So, to recap: low heat, slow dribbling of butter, constant whisking, constant checking of the temperature of the bottom of your pan, immediate consumption.

Listening to other people, and listening to yourself :: {Moroccan chicken}

Sometimes it takes forever before you hear what people have been saying to you all along.

Every year at college, we had a visiting artist.  Their classes were always a bit different from the normal studio art classes.  While the other professors really pushed and prodded you, the visiting artists took a bit more of a nurturing, supportive approach.  One of these visiting artist seminars really went back to the basics.  We didn't draw nude figures, we drew cones and spheres and cubes -- hardly poetic subject matters.  At the end of the semester, we met one on one with the artist-teacher and she evaluated our work with us.  I laid out my portfolio of cones, spheres, and cubes on the cement floor and we stood over them.  After a long time, my teacher sat down in a chair and said, "Phoebe, there's a word.  Vocare.  It's Latin, and it means calling.  I think this is your calling.  I haven't said this to anyone for a very long time."  I stared blankly at my shapes, and didn't listen.

I didn't listen lots of other times, too, when my painting professor would beg me not to audition for the theatre productions because he said it split my creative focus and that my work suffered greatly for it.  I didn't listen when my drawing professor told us to do gestural drawings of the whole space, and I zeroed in on the model's face and started drawing her features.  "Phoebe," she said, "we all know you can do the fancy stuff.  Don't flatter yourself."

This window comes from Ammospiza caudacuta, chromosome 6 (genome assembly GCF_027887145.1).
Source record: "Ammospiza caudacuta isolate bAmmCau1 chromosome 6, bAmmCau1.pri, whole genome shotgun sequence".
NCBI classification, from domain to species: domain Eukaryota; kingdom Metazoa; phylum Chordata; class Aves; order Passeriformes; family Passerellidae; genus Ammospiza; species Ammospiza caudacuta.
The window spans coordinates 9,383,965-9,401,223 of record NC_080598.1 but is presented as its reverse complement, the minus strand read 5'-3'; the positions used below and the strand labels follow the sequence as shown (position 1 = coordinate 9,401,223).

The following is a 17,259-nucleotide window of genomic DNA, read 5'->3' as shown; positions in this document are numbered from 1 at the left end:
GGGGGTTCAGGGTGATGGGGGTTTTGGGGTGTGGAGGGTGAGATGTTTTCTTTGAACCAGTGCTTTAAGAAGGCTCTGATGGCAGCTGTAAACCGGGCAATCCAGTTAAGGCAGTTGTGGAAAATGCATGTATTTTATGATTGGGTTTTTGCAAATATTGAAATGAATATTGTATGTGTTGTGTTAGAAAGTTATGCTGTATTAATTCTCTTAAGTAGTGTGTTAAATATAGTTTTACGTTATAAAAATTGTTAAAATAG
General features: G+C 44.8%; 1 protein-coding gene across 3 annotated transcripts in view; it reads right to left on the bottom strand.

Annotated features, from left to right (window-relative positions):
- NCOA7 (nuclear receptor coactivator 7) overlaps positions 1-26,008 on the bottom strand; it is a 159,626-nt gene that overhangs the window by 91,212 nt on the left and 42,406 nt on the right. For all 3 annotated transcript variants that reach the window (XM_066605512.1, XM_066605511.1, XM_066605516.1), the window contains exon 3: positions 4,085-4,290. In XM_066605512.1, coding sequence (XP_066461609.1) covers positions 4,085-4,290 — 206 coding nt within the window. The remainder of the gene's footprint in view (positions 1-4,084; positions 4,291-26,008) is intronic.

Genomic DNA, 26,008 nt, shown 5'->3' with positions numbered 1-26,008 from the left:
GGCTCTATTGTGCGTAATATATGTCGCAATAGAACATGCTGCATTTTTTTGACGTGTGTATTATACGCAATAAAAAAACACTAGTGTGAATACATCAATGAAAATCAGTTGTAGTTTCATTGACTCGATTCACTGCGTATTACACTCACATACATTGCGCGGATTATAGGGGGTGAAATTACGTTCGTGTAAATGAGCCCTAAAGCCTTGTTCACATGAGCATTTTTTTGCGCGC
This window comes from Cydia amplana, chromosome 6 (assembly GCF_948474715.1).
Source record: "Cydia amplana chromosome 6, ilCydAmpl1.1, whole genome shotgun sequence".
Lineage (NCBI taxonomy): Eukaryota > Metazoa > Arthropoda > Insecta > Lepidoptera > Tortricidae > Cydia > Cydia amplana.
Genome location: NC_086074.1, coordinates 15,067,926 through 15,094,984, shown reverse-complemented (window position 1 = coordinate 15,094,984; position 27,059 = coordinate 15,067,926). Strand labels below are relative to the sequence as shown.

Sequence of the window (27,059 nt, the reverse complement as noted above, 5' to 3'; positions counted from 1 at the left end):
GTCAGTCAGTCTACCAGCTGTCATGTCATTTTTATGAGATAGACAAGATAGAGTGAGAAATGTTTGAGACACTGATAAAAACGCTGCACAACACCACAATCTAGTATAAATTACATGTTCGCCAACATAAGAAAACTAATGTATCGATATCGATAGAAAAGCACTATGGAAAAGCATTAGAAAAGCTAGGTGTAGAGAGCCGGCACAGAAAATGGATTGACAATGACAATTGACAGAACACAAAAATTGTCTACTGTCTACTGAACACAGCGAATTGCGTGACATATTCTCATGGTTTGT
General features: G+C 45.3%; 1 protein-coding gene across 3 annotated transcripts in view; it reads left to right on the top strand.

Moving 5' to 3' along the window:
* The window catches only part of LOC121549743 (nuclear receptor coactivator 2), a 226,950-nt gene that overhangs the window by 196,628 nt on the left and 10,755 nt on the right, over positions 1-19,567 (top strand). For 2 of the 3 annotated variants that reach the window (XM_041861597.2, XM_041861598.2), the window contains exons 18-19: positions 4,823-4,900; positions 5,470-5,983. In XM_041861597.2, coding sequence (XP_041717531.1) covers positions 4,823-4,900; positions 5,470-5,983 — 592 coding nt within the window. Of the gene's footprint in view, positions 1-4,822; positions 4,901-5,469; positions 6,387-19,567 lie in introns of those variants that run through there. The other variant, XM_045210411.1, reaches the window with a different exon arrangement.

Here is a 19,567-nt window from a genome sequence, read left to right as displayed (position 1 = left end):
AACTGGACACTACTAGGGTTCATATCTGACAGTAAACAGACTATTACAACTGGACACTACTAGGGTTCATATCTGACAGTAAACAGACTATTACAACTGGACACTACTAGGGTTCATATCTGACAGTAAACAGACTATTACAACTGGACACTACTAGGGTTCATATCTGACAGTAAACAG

I didn't listen when my husband told me I should sketch something everyday.  "I don't sketch.  I'm not a sketcher.  That's what makes me not an artist," I said.  I've done lots of not listening.

Then it all caught up with me, and I heard everything at once.  Sketch, do this, don't split your focus...  Because, in fact, people have been trying to buy stuff that I've drawn for a very long time.  So now I'm going to make that possible.  Am I scared that everyone has changed their mind and doesn't want any of this after all?  Of course I am.  But that's not for me to decide.  I'm a matter of days away from opening my Etsy shop, and of putting my work out into the world.  It's going to be a small offering at first, but I'm actually proud of every single piece there.  That's a first for me, and I guess it happened because I finally listened to what everyone said, and that meant listening to myself, too.